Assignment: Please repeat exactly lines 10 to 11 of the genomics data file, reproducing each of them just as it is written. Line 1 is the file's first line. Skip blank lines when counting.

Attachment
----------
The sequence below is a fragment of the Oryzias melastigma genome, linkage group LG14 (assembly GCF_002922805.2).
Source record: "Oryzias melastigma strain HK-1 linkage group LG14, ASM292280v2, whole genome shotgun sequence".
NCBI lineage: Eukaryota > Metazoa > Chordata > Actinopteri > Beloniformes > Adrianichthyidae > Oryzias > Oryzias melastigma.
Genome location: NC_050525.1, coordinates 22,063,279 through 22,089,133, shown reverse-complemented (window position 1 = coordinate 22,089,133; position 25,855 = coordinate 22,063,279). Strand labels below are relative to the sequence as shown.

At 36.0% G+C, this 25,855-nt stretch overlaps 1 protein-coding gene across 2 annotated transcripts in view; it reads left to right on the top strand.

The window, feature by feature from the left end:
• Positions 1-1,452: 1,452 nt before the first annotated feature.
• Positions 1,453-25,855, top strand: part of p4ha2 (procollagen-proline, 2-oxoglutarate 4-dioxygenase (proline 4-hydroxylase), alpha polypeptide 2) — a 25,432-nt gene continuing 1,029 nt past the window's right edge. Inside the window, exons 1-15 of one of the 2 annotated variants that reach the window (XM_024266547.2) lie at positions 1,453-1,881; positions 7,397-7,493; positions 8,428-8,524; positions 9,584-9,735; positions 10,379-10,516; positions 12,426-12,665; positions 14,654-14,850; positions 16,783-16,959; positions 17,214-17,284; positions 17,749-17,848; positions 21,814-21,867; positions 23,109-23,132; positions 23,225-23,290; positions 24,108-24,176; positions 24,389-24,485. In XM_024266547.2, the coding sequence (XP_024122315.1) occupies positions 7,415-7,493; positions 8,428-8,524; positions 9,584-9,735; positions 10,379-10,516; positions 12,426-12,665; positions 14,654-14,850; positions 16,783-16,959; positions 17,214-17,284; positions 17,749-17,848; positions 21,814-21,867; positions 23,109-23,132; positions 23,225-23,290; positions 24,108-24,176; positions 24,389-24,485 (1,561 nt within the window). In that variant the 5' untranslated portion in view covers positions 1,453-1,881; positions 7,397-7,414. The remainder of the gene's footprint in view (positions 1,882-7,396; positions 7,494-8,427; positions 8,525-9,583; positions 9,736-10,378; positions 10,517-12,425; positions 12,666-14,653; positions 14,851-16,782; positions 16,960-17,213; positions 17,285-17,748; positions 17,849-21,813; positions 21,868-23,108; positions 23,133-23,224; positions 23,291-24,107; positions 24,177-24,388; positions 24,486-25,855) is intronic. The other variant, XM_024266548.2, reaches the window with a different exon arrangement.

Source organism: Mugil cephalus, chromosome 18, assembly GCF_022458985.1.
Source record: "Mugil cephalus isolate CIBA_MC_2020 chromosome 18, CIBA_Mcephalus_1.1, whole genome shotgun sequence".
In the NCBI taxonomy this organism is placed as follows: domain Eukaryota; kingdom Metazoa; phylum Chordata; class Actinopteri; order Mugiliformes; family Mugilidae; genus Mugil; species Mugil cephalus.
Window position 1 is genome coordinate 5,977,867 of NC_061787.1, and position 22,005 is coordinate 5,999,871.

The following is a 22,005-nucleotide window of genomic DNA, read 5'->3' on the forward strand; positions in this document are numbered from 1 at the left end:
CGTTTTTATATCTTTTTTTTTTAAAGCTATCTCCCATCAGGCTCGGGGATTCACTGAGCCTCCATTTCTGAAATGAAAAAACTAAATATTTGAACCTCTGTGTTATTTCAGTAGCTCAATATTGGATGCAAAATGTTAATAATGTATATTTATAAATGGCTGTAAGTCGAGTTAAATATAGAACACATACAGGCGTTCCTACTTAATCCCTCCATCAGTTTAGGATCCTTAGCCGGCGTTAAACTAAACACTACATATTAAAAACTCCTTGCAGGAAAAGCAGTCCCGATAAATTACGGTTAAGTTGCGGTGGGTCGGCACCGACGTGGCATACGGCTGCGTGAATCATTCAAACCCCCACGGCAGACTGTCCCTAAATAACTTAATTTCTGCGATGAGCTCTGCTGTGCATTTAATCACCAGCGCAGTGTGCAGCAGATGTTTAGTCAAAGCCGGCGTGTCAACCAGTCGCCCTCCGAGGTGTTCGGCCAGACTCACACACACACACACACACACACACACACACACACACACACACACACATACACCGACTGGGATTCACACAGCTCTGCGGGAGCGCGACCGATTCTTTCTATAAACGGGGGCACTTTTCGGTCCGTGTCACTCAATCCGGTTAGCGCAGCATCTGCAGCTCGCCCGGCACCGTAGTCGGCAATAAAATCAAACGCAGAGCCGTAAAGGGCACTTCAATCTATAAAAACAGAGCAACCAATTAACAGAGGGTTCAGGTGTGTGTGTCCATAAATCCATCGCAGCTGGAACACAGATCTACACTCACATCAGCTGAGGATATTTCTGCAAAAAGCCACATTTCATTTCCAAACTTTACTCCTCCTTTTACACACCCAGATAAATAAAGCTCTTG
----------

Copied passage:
Source record: "Mugil cephalus isolate CIBA_MC_2020 chromosome 18, CIBA_Mcephalus_1.1, whole genome shotgun sequence".
In the NCBI taxonomy this organism is placed as follows: domain Eukaryota; kingdom Metazoa; phylum Chordata; class Actinopteri; order Mugiliformes; family Mugilidae; genus Mugil; species Mugil cephalus.